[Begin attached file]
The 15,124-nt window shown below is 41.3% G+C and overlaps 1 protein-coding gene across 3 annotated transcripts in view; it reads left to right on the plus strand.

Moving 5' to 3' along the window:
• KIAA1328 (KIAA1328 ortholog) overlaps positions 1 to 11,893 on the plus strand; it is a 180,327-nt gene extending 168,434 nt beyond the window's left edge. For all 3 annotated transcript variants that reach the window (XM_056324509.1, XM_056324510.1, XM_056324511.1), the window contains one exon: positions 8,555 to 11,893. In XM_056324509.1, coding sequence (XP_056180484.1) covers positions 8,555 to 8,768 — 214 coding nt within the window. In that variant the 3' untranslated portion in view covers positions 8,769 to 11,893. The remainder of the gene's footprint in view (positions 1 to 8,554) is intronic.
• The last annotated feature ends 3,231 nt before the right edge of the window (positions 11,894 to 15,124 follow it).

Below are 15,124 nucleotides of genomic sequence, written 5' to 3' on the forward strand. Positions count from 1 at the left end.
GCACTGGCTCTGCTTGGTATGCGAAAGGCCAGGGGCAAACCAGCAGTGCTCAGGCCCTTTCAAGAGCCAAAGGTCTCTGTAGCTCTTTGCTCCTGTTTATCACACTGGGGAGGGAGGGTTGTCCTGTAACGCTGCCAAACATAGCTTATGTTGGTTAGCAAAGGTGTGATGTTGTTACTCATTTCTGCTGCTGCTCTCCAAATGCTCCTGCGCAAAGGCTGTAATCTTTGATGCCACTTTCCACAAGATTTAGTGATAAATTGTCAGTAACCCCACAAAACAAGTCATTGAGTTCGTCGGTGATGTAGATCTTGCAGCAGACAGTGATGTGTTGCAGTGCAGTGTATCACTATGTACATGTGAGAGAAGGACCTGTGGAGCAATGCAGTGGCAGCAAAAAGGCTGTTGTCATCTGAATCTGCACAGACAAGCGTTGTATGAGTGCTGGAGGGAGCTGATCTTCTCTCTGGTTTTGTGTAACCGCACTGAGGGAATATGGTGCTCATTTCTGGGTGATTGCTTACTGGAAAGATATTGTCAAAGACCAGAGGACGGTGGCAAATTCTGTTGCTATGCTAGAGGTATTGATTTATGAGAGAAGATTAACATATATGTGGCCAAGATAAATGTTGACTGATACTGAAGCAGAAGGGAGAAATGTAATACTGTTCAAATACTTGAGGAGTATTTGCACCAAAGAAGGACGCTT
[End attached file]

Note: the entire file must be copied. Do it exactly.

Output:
The 15,124-nt window shown below is 41.3% G+C and overlaps 1 protein-coding gene across 3 annotated transcripts in view; it reads left to right on the plus strand.

Moving 5' to 3' along the window:
• KIAA1328 (KIAA1328 ortholog) overlaps positions 1 to 11,893 on the plus strand; it is a 180,327-nt gene extending 168,434 nt beyond the window's left edge. For all 3 annotated transcript variants that reach the window (XM_056324509.1, XM_056324510.1, XM_056324511.1), the window contains one exon: positions 8,555 to 11,893. In XM_056324509.1, coding sequence (XP_056180484.1) covers positions 8,555 to 8,768 — 214 coding nt within the window. In that variant the 3' untranslated portion in view covers positions 8,769 to 11,893. The remainder of the gene's footprint in view (positions 1 to 8,554) is intronic.
• The last annotated feature ends 3,231 nt before the right edge of the window (positions 11,894 to 15,124 follow it).

Below are 15,124 nucleotides of genomic sequence, written 5' to 3' on the forward strand. Positions count from 1 at the left end.
GCACTGGCTCTGCTTGGTATGCGAAAGGCCAGGGGCAAACCAGCAGTGCTCAGGCCCTTTCAAGAGCCAAAGGTCTCTGTAGCTCTTTGCTCCTGTTTATCACACTGGGGAGGGAGGGTTGTCCTGTAACGCTGCCAAACATAGCTTATGTTGGTTAGCAAAGGTGTGATGTTGTTACTCATTTCTGCTGCTGCTCTCCAAATGCTCCTGCGCAAAGGCTGTAATCTTTGATGCCACTTTCCACAAGATTTAGTGATAAATTGTCAGTAACCCCACAAAACAAGTCATTGAGTTCGTCGGTGATGTAGATCTTGCAGCAGACAGTGATGTGTTGCAGTGCAGTGTATCACTATGTACATGTGAGAGAAGGACCTGTGGAGCAATGCAGTGGCAGCAAAAAGGCTGTTGTCATCTGAATCTGCACAGACAAGCGTTGTATGAGTGCTGGAGGGAGCTGATCTTCTCTCTGGTTTTGTGTAACCGCACTGAGGGAATATGGTGCTCATTTCTGGGTGATTGCTTACTGGAAAGATATTGTCAAAGACCAGAGGACGGTGGCAAATTCTGTTGCTATGCTAGAGGTATTGATTTATGAGAGAAGATTAACATATATGTGGCCAAGATAAATGTTGACTGATACTGAAGCAGAAGGGAGAAATGTAATACTGTTCAAATACTTGAGGAGTATTTGCACCAAAGAAGGACGCTT